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Thread: Spline lube 2002 1150RT

  1. #76
    Quote Originally Posted by OLSENSAN View Post
    Did any of you guys use lubricant on the fuel injector and throttle body o-rings during re-assembly? If so what brand/type/where to get. Thanks again --Greg O
    I use a little smear of ordinary silicone dielectric grease. I favor it because I know that it is benign with almost all types of rubber. Some formulations of grease don't like rubber bits. I use it on seals, O rings, and hoses so that they don't stick too.
    Paul Glaves - "Big Bend", Texas U.S.A
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  2. #77
    Registered User roger 04 rt's Avatar
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    Quote Originally Posted by PGlaves View Post
    I use a little smear of ordinary silicone dielectric grease. *I favor it because I know that it is benign with almost all types of rubber. *Some formulations of grease don't like rubber bits. *I use it on seals, O rings, and hoses so that they don't stick too.
    The silicone grease seems a logical choice with the caveat that it is used sparingly and in a manner that it doesn't get drawn into the throttle body. Recently, I've been working O2 sensor issues and came across this:

    "A lambda sensor‘«÷s normal life span is 30,000 to 50,000 miles, but the sensor may fail prematurely if it becomes clogged with carbon, or is contaminated by lead from leaded petrol or silicone from an antifreeze leak or from silicone sealer."

    I don't know much about lubricants, are there any that are benign to rubber and oxygen sensors?

  3. #78
    Curmudgeon nrpetersen's Avatar
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    Quote Originally Posted by OLSENSAN View Post
    I have a link here to share for RB racing and they address the issue of BMW spline problems with clutch plates which they sell. Here is the link, I'd like to hear what the Mech Eng and mechanical guys have to say about this. It seems to make good sense.

    http://www.rbracing-rsr.com/bmw_clutches.html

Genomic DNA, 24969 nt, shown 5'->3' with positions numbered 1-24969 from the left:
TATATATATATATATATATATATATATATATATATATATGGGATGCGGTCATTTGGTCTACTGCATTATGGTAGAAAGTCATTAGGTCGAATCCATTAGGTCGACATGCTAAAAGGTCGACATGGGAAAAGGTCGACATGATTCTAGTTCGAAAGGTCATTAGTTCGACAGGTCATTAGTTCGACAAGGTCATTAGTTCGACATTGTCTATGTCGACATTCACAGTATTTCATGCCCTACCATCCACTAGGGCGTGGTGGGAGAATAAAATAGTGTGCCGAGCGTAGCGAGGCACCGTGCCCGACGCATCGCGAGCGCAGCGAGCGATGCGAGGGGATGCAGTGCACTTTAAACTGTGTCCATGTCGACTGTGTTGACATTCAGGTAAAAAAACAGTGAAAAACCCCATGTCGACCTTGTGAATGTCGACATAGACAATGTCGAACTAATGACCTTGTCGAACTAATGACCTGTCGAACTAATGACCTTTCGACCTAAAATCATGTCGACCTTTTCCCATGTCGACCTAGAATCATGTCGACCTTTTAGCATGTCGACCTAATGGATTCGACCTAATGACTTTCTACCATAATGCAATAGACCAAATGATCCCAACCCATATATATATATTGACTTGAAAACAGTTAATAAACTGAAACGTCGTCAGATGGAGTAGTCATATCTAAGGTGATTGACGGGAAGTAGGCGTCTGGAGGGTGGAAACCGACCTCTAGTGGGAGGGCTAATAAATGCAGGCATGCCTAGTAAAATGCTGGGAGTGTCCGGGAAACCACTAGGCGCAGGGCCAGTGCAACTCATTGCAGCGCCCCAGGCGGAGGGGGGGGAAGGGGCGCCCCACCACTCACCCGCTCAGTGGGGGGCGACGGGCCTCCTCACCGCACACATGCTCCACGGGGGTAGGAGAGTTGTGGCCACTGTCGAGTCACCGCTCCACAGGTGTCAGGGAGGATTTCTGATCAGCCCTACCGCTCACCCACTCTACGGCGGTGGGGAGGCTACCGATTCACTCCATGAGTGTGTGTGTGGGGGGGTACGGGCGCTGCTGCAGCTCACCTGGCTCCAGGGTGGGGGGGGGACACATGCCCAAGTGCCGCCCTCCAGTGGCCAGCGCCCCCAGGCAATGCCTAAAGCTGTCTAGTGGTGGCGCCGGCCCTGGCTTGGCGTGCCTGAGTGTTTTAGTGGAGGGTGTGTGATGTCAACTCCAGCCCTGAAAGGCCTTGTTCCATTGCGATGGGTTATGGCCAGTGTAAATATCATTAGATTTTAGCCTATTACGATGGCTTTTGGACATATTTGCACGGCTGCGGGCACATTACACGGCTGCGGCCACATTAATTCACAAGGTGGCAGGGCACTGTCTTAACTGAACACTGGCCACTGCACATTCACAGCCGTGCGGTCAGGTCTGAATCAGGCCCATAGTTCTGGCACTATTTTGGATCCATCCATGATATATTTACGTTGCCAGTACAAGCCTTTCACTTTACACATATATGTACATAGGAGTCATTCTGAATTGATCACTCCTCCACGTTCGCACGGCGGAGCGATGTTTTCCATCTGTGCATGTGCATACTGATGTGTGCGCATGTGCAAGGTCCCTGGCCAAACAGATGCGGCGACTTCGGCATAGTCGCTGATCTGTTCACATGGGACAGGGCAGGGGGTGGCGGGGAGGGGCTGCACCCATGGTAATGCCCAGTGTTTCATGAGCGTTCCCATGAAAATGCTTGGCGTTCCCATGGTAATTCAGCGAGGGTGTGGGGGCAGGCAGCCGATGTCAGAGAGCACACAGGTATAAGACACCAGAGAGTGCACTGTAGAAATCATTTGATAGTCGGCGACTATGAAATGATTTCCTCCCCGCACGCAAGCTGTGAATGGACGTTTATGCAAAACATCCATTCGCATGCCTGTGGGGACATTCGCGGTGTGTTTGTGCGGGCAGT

They totally missed the reason for the failed male spline pictured.

    The rest of their stuff reads pretty well though the primary chain housing could have been made from stronger & easier to machine 2024 T351 aluminum, and not 6061-T6 which is only architectural aluminum. It does polish better than 2024 though.

    I was surprised at the level of compression on an engaged clutch disk. 1 N/sq mm means our M/C clutches have nearly 3000 lbs compression on them. I have always guessed only 1000 lbs. Actual probably is somewhere in between.

    That's some absolutely magnificent English Wheel work on the race bike fairing. Interesting THX
    Retired w 2005 K1200LT, 2000 R1100RT, & 1975 R90/6

  4. #79
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    Quote Originally Posted by Roger 04 RT View Post
    The silicone grease seems a logical choice with the caveat that it is used sparingly and in a manner that it doesn't get drawn into the throttle body. Recently, I've been working O2 sensor issues and came across this:

    "A lambda sensor‘«÷s normal life span is 30,000 to 50,000 miles, but the sensor may fail prematurely if it becomes clogged with carbon, or is contaminated by lead from leaded petrol or silicone from an antifreeze leak or from silicone sealer."

    I don't know much about lubricants, are there any that are benign to rubber and oxygen sensors?
    I have a tube of Dow silicone in a squeeze tube that is kind to rubber-been in my toolbox for 40+ yrs. Not kind to paint work as in repainting/adhesion. Glycerin is great for things like door seals on cars but only lasts for awhile, then needs redone.

  5. #80
    Registered User Olsensan's Avatar
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    I need to ask how any of you removed the Clutch rod seal. I looked at one thread the fellow had a 45 degree offset pic. What is the best way to tackle this and the input shaft seal to the FD?

    I am editing this now. I drilled a 1/32" hole in the seal in order to place a small screw in it and pull it out. Makes sense right? This seal is in so tight, the entire rear unit pulls along with pulling on the little screw holding just by about 1/16th imbedded in the seal. Yikes, any ideas?
    Last edited by OLSENSAN; 02-17-2012 at 01:26 AM.

  6. #81
    Registered User Olsensan's Avatar
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    I have seen posts where a seal was knocked on one side to cock it over for removal. Has anyone done this with the slave seal inside the slave cyl cavity? I have the entire unit heated up to 100 degrees and although the seal is pliable, it will not budge. Any ideas, I'm beat right now.

    Update, finally have it removed. Apparently some sort of gasket sealer or adhesive was used on the outer walls of the seal and it was really stuck tight. I had to wrap it pretty hard to free it up and get it cocked on one end. Drilled a hole in the opposite end and pulled it with a screw imbedded. I'm trying to figure a way to remove the substantial amount of adhesive from the walls of the slave cyl. cavity where the seal rests. I would not have expected that this would be done at the factory. Oh well. Any good ideas out there for solvent for the adhesive? .